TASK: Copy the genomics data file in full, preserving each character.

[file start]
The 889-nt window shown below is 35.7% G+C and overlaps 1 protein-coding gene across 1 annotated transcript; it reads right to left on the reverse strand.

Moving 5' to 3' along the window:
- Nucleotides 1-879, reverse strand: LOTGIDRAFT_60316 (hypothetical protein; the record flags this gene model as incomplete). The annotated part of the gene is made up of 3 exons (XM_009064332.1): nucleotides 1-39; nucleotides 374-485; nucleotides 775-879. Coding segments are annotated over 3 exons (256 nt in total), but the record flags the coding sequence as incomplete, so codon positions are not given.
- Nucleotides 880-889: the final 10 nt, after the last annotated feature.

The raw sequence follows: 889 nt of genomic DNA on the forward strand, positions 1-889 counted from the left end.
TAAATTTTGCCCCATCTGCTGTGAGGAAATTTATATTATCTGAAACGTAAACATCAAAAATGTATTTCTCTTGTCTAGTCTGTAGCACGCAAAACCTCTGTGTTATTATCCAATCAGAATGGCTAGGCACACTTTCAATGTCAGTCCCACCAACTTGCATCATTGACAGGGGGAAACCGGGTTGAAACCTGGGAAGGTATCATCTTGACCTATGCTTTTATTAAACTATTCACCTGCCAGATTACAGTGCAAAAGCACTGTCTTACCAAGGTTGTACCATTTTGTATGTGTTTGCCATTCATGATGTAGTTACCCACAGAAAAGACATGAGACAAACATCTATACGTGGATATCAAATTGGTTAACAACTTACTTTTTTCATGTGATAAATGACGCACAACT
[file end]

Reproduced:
The 889-nt window shown below is 35.7% G+C and overlaps 1 protein-coding gene across 1 annotated transcript; it reads right to left on the reverse strand.

Moving 5' to 3' along the window:
- Nucleotides 1-879, reverse strand: LOTGIDRAFT_60316 (hypothetical protein; the record flags this gene model as incomplete). The annotated part of the gene is made up of 3 exons (XM_009064332.1): nucleotides 1-39; nucleotides 374-485; nucleotides 775-879. Coding segments are annotated over 3 exons (256 nt in total), but the record flags the coding sequence as incomplete, so codon positions are not given.
- Nucleotides 880-889: the final 10 nt, after the last annotated feature.

The raw sequence follows: 889 nt of genomic DNA on the forward strand, positions 1-889 counted from the left end.
TAAATTTTGCCCCATCTGCTGTGAGGAAATTTATATTATCTGAAACGTAAACATCAAAAATGTATTTCTCTTGTCTAGTCTGTAGCACGCAAAACCTCTGTGTTATTATCCAATCAGAATGGCTAGGCACACTTTCAATGTCAGTCCCACCAACTTGCATCATTGACAGGGGGAAACCGGGTTGAAACCTGGGAAGGTATCATCTTGACCTATGCTTTTATTAAACTATTCACCTGCCAGATTACAGTGCAAAAGCACTGTCTTACCAAGGTTGTACCATTTTGTATGTGTTTGCCATTCATGATGTAGTTACCCACAGAAAAGACATGAGACAAACATCTATACGTGGATATCAAATTGGTTAACAACTTACTTTTTTCATGTGATAAATGACGCACAACT